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This band is so consistent. Maybe more so than any of the so called 'Big Four'. That's why us fans sometimes refer to them as the 5th member of thrash metals elite. This year has been good for thrash metal fans. Both Anthrax and Megadeth released excellent albums, and Metallica have just released a new single, but that's not so good. Then there's Testament, and I'll be honest, I wasn't familiar with them 'till my buddy gave me his copy of Dark Roots of Earth, and told me to 'try this'. This is where I forgot all about Metallica and looked into, not only this album, but the entire Testament catalogue and band history.
Testament are a seriously formidable thrash metal giant! This album has their 'classic' lineup of singer, Chuck Billy, guitarists Eric Peterson and Alex Skolnick. On bass, Greg Christian, and fill in drummer, Gene Hoglan, who for my money, beats most predecessors, and I think that I'm in the majority when I say that. I know my long time Testament friend will agree with me. This awesome lineup spent several months touring and smashing it up before recording their tenth studio album, Dark Roots of Earth, which comes close to the achievements of their '80s glory days.
Thrashers like 'Rise Up', 'True American Hatred', and 'Last Stand for Independence' are a major highlight. They have fast, precise riffs, along with excellent guitar trade-offs, which become the central focus of this album. I think that this formidable duo haven't declined with age, but have got better. This maturity and ability to keep an old format fresh is what makes Testament so good, and it makes me wonder why they weren't as successful as some of their peers. They are certainly as powerful as Exodus, but they are also as versatile as Metallica, and Testament consistently make better albums than the latter.
The important components of Peterson's super charged rhythm playing, accompanied by Skolnick's shredding virtuosity, are all complemented by Billy's unique singing and growling, as well as Christian's inventive playing, and Hoglan's excellent drumming, which has a death metal flavour. Back to the songs themselves, and the melodic title song, along with the thumping 'Cold Embrace', sounds like something that I later heard on the Souls of Black and Practice What You Preach albums, respectively. Both of these songs have a really good blend of melody and heaviness. The riffs, licks and solos are inventive and structured well enough, so that I'm interested in the songs from beginning to end. There's also one of my favourites, 'A Day in the Death', which was co-written by original vocalist Steve Souza, who was a significant contributor to their early work. This begins with a heavy bass riff, shortly followed by more heavy guitar riffs, and the guitar licks and solos remain fresh, without becoming repetitive.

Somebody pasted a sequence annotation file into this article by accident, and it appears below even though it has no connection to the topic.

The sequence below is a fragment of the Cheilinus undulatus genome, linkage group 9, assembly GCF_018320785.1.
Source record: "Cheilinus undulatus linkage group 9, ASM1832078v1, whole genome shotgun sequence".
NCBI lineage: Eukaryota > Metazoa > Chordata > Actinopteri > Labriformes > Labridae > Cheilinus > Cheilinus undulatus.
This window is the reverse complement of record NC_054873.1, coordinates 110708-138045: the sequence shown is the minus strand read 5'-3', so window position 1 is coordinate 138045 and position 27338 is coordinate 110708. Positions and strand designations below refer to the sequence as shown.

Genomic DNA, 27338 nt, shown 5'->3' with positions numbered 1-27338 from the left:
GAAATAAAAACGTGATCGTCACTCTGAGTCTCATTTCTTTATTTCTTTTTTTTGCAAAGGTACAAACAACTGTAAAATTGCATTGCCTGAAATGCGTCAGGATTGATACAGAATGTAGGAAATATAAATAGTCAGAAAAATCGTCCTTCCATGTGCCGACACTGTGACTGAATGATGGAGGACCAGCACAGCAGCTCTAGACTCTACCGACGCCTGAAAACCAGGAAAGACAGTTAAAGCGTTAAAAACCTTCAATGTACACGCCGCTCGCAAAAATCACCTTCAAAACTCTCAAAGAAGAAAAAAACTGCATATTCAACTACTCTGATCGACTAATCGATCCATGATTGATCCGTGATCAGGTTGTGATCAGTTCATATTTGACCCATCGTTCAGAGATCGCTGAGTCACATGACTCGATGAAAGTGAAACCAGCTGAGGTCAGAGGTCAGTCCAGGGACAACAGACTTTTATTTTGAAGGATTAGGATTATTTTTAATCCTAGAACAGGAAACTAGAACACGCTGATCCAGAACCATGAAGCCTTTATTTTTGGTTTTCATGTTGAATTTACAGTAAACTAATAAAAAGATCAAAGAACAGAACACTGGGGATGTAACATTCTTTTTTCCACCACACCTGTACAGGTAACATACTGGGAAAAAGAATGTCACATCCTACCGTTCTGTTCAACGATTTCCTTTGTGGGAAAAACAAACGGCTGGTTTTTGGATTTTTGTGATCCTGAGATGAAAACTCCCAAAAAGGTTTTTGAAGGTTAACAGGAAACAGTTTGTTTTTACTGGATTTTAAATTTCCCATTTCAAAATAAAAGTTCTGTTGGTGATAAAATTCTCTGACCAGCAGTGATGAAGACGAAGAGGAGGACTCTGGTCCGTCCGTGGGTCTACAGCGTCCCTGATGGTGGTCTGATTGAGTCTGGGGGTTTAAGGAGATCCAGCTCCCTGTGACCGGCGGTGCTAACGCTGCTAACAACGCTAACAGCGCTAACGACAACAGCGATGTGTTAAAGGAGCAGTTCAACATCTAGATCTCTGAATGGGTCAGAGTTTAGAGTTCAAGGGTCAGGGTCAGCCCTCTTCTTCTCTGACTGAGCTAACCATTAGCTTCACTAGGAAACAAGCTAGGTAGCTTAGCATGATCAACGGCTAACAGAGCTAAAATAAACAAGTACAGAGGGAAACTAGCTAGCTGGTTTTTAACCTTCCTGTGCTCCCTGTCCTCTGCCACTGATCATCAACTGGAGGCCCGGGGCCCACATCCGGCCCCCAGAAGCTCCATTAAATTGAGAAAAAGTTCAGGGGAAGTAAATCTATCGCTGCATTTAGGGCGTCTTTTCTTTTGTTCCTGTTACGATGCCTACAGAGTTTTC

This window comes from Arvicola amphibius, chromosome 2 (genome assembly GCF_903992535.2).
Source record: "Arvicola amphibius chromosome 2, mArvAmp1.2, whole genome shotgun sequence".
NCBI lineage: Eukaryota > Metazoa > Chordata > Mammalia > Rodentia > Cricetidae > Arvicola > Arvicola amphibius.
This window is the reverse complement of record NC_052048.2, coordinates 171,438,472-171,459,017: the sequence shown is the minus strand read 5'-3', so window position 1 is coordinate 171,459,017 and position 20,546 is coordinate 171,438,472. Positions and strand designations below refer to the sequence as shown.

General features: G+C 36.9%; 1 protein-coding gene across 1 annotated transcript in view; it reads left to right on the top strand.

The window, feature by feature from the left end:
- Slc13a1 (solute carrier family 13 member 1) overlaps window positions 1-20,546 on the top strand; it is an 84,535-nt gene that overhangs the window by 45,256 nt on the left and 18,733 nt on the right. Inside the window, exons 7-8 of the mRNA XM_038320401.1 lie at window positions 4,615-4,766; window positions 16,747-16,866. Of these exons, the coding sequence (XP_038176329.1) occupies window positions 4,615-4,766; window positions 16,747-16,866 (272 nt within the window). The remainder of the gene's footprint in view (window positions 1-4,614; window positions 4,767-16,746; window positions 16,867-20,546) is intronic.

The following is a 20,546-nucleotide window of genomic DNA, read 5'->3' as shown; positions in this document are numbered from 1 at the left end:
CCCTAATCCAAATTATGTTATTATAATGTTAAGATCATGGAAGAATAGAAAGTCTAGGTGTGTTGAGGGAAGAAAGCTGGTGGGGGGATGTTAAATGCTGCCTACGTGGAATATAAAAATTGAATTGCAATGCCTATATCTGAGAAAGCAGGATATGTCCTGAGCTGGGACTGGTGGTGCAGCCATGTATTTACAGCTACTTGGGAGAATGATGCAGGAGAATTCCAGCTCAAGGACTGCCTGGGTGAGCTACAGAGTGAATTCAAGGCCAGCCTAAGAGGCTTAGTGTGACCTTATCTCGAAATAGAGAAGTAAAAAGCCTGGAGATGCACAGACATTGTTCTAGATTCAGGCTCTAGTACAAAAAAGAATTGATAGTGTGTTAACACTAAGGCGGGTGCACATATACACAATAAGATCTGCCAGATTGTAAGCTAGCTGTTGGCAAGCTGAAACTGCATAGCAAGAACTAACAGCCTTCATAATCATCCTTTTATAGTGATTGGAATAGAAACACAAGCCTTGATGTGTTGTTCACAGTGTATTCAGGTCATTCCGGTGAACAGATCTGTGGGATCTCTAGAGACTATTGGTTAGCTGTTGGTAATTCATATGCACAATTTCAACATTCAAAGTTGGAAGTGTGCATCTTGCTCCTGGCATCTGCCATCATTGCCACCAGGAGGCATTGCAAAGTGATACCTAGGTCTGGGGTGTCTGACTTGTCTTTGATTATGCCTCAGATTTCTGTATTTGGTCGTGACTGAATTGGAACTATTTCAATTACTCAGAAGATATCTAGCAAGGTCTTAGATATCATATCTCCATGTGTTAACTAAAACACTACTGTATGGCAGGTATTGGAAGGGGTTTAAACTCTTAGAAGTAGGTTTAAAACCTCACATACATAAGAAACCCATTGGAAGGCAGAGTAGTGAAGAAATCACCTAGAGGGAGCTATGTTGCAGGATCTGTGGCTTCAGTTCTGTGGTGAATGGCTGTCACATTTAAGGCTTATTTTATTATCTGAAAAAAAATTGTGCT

I should mention that the production clearly plays its part here, where the tone and nuance of every instrument is very good. Andy Sneap produced this album, and his process has enhanced all of the vocals, riffs and solos, which I have just mentioned. There's also more experimentation on this album, in the form of 'Throne of Thorns', which is very aggressive and has a great guitar solo. Right now, Dark Roots of Earth surpasses '08s, The Formation of Damnation, and judging by their live performances, perhaps this years album will be even better. I certainly have more confidence in Testament, than I do in any other thrash metal band who are due to release an album this year.
What can I say? My mind was blown with Testament's new 2012 album "Dark Roots of Earth". This album really blows the brains out of The Formation of Damnation which, by the way, I actually liked. It was a good comeback album after not coming out with a studio album since the year 1999. This album is a thrash metal masterpiece and, in my opinion, is the best album that came out in 2012. This album shows that Testament is still kicking tons of ass and they still have tons of energy.